MTT Takes a Deep Dive Into Stravinsky’s Musical Legacy
By Lou Fancher
As was his habit when at home, Igor Stravinsky played cards. Solitaire and other solo games. Placing queen on king or five of spades on six, he’d pause, abruptly lifting his hands to make motions as if playing piano in midair. Fingers darting, eyes gleaming, and face averted on a spectral keyboard floating in space, it was a concert only he could hear.
“The chance to see someone, to watch somebody at work when they’re not conscious of somebody watching them, you see things,” says San Francisco Symphony Music Director Michael Tilson Thomas. “I was often up at Stravinsky’s house for rehearsals. I don’t know how it affects how I feel about and conduct the music, but I know it’s important.”
Sharing the recollection in an interview, Tilson Thomas says the memory of Stravinsky’s “air play” and other occasions he had to observe or interact with the composer, conductor, and pianist inform his approach to the symphony’s two-week Stravinsky Festival at Davies Hall.
The concerts feature Stravinsky’s ballet The Firebird and the “melodrama” Perséphoneduring the first weekend. The festival continues with two more ballet scores, Petrushka and Le Sacre du printemps (The Rite of Spring) and the Violin Concerto that, in 1941, was used by choreographer George Balanchine in his ballet Balustrade. To extend the offerings and expand understanding and appreciation of Stravinsky’s life and the times in which he worked, the festival offers an art and history exhibit, screenings of a PBS television series, pre-concert lectures, and a unique partnership with Bay Area-based performance arts organization Art Haus, which will include pre-concert music and dance performances.
On the stage, Tilson Thomas will be channeling music he says is personal, a deeply embedded part of his musical origins. “Although these three pieces, Firebird, Petrushkaand Rite of Spring, have enormous, exotic, iconic positions in music, for me, they were home pieces. I grew up in a Russian-Jewish family, so they were familiar to me.”
His grandmother often sang some of the folk tunes found in Petrushka. “She sang them as forfeiture, as part of a complicated card game. When you lost, you had to crouch beneath a table and stand on one leg and sing, crow like a rooster. Of course, it was very difficult. I managed it because I was a young boy—and she could, because she was very small — but still, it was nearly impossible to do.”
Equally impossible is explaining the specific approach that will keep Firebird’s operatic, Rimsky Korsakov-like melodies sounding sumptuous, but also in its quiet sections, capture the ballet’s sacred, subtle, and pure profiles. Even more difficult to articulate are the means Tilson Thomas uses to prevent the angular, textural Petrushka from losing its folkloric drive and becoming abstract or cold. Rite of Spring includes jarring musical gestures during a scene of sacrifice, but at other moments must be joyous, light, and celebratory. Perséphone, written when Stravinsky was overwhelmingly in love with his vivacious, charming second wife, is elegant, flirtatious, tremendously lyrical. “There are a million things I do as a conductor related to balance, rhythm … I can’t possibly list them all. It’s simply what I do,” he says, about conducting the diverse repertoire of a composer whose mission Tilson Thomas says was to be “a universal genius mind” and never to be pigeonholed.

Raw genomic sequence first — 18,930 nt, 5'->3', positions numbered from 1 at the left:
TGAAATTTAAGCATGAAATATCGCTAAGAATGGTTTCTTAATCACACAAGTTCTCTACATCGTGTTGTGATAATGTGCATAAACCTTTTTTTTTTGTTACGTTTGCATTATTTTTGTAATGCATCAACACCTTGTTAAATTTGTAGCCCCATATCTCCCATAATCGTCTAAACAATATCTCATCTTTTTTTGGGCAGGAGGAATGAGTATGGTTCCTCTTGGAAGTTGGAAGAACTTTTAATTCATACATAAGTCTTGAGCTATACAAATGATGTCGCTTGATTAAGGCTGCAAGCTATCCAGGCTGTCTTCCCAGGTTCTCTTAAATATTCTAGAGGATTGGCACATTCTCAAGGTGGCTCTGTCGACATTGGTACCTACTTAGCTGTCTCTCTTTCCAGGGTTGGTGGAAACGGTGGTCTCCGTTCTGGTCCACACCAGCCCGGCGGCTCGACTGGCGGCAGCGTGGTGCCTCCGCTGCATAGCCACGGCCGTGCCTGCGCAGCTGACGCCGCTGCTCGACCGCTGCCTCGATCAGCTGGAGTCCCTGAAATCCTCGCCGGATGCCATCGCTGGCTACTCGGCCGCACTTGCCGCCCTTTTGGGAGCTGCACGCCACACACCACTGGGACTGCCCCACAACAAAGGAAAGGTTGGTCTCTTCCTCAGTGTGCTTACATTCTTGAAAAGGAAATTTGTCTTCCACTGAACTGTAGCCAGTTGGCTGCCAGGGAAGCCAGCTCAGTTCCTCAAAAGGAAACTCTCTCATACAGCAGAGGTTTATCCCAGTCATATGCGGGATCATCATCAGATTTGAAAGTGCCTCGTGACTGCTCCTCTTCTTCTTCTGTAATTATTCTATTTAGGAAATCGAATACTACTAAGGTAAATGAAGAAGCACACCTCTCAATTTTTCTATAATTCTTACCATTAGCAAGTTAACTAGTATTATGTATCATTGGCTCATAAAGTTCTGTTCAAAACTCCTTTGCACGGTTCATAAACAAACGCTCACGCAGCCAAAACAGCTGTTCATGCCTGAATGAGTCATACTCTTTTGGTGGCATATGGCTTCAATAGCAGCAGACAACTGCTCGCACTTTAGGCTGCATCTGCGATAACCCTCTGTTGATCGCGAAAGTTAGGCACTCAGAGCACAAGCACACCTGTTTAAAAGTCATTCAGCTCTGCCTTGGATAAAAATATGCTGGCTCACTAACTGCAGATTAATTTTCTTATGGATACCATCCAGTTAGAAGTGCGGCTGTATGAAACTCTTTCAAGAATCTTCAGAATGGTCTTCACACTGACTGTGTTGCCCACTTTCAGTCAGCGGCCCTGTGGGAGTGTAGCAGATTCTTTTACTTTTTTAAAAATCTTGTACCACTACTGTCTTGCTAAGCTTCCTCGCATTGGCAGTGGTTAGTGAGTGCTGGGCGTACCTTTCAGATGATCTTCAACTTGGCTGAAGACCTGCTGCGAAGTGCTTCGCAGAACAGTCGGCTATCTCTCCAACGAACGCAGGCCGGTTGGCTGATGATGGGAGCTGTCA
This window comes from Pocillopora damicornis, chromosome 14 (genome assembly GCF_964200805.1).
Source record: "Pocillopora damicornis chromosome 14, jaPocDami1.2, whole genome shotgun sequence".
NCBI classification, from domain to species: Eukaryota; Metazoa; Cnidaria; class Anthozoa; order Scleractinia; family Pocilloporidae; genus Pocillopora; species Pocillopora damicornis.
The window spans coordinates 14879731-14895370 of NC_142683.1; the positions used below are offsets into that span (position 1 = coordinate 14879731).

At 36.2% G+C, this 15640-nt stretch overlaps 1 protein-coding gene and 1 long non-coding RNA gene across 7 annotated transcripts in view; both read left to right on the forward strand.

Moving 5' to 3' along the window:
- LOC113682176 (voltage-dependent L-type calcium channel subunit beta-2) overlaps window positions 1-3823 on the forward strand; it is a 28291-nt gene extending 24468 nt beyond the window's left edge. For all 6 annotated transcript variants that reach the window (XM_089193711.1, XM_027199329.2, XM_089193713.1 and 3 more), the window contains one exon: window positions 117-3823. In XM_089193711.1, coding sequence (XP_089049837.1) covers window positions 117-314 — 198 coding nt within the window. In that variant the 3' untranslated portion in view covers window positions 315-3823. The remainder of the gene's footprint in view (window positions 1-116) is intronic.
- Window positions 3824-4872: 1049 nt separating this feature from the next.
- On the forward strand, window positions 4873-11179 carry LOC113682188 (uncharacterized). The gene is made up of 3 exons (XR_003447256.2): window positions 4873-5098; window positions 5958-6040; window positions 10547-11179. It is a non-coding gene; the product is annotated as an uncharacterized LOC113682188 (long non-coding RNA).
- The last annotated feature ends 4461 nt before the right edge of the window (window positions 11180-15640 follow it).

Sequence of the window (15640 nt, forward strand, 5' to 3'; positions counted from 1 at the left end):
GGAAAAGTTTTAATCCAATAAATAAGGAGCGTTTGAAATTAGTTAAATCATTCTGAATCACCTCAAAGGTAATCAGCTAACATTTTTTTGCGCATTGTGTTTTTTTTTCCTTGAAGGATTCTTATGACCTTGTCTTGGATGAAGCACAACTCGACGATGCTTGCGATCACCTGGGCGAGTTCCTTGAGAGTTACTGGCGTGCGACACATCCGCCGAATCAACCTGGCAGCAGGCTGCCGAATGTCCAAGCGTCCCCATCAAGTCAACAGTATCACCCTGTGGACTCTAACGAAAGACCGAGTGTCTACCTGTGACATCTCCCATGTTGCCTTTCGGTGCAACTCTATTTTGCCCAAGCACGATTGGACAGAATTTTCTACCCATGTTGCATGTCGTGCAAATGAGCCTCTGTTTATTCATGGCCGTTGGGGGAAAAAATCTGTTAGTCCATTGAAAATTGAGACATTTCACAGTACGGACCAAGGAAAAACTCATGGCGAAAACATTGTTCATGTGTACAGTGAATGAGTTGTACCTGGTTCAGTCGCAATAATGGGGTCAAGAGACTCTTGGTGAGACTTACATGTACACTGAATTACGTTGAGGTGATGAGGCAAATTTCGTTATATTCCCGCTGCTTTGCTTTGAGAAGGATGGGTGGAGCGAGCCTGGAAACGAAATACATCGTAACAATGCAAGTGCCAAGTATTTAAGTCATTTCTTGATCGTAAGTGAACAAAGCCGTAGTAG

Yet there are influences he identifies as integral to the festival’s success: He mentions the quality of the soloists in Perséphone (tenor Nicholas Phan and narrator Leslie Caron are guest artists) and violinist Leonidas Kavakos, who will perform the Violin Concerto. More than anything, he says the orchestra’s long-term investigation and understanding of Stravinsky’s works allows them to perform “the width, the charm, the swing of them.”
Returning to memories, Tilson Thomas was about ten years old when he first saw Stravinsky conducting an orchestra. “This little, hyper man, was a wonder. He was like a super windup toy and conducted with animation, no matter the size of the orchestra.”
Years later, attending rehearsals in Los Angeles and eventually playing in the concerts, Tilson Thomas drew benefit from hearing Stravinsky sing sections of the score. The conductor would ask musicians to discover different shapes in the music, to find purpose and character in each note, to maximize the quality of sound, be it caressing, aggressive, or otherwise. “He was very elegant. He spoke precisely and with great sophistication about what he wanted. All the phrases were to be very turned out, very gestural, as if choreographed.” To that end, Tilson Thomas says his primary task in leading the musicians is “to encourage the orchestra to play with as much courage and freedom and personality as possible.” That, he concludes, “is something to achieve.”